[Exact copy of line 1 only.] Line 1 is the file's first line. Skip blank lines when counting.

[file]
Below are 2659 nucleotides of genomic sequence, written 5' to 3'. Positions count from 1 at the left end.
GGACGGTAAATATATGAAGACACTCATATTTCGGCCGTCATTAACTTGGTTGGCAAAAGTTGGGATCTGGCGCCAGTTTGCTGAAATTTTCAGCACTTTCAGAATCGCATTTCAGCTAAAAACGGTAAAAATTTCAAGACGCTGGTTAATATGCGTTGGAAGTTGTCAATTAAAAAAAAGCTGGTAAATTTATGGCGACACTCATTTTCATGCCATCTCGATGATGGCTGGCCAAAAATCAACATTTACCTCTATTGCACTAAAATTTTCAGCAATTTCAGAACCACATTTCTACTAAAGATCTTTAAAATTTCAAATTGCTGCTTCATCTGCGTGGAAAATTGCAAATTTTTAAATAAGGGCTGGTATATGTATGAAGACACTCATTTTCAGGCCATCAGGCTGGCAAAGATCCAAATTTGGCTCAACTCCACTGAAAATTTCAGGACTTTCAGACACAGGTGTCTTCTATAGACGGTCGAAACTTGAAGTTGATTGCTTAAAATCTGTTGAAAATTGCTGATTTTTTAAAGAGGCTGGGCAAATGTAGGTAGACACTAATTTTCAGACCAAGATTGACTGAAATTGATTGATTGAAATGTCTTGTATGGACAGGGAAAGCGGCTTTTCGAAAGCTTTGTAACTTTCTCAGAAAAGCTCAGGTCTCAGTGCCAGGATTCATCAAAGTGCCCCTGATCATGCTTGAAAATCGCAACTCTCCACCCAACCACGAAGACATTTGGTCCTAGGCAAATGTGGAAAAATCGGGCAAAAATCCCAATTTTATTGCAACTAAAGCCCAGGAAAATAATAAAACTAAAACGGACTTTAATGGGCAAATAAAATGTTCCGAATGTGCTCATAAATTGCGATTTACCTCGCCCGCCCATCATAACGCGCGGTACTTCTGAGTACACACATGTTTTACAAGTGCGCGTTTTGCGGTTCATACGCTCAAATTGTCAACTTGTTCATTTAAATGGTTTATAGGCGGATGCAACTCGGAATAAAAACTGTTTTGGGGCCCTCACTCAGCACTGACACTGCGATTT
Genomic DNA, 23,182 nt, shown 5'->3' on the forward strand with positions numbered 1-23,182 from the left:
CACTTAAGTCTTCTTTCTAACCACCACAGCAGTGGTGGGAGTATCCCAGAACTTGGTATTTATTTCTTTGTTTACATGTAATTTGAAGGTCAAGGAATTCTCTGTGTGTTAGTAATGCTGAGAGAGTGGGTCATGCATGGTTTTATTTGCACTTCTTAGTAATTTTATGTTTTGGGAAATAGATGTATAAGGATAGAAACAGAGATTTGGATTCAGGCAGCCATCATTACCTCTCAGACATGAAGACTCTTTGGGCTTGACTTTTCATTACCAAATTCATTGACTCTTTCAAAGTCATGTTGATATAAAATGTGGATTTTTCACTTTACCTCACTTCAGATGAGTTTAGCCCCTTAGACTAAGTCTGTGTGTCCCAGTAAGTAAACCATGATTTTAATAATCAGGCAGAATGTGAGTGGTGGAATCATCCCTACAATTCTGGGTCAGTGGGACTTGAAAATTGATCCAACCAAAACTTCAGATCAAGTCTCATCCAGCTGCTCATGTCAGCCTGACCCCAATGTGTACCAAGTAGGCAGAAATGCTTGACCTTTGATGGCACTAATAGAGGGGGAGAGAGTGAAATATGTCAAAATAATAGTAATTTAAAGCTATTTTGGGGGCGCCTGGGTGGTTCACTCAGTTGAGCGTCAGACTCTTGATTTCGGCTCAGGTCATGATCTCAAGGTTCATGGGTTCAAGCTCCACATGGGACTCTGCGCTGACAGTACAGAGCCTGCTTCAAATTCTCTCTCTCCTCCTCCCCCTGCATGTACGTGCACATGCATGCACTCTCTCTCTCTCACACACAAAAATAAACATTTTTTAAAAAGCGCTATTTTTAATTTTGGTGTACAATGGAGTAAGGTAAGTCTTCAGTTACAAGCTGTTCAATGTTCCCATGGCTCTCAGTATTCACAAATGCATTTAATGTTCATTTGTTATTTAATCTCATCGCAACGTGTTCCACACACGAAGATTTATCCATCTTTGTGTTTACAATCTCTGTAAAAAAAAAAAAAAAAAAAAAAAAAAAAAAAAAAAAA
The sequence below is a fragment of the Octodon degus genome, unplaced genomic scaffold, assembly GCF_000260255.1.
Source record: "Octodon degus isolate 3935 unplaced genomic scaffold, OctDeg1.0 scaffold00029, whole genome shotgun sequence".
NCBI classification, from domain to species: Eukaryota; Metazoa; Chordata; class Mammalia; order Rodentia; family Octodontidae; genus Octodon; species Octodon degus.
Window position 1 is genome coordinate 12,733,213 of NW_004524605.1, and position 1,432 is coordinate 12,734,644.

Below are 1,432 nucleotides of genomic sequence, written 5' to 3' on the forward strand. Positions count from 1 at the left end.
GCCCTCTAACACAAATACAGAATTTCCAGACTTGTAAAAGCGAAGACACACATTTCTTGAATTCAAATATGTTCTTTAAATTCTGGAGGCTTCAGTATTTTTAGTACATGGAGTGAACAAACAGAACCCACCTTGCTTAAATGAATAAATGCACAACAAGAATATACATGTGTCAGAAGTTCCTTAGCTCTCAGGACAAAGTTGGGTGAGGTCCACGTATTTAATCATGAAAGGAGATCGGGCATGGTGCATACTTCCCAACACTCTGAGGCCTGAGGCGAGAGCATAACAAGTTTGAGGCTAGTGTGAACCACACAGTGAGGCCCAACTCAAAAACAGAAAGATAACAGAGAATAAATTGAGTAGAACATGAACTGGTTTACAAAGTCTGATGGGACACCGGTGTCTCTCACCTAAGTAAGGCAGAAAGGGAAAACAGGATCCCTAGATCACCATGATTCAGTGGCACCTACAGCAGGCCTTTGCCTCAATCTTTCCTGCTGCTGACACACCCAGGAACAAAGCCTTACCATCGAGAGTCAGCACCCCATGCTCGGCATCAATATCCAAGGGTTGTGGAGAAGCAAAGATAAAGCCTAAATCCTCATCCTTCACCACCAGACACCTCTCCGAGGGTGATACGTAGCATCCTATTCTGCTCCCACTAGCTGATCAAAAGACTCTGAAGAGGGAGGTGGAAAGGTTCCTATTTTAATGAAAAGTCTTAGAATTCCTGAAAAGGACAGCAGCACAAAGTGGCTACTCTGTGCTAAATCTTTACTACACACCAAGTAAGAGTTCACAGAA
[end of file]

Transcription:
Below are 2659 nucleotides of genomic sequence, written 5' to 3'. Positions count from 1 at the left end.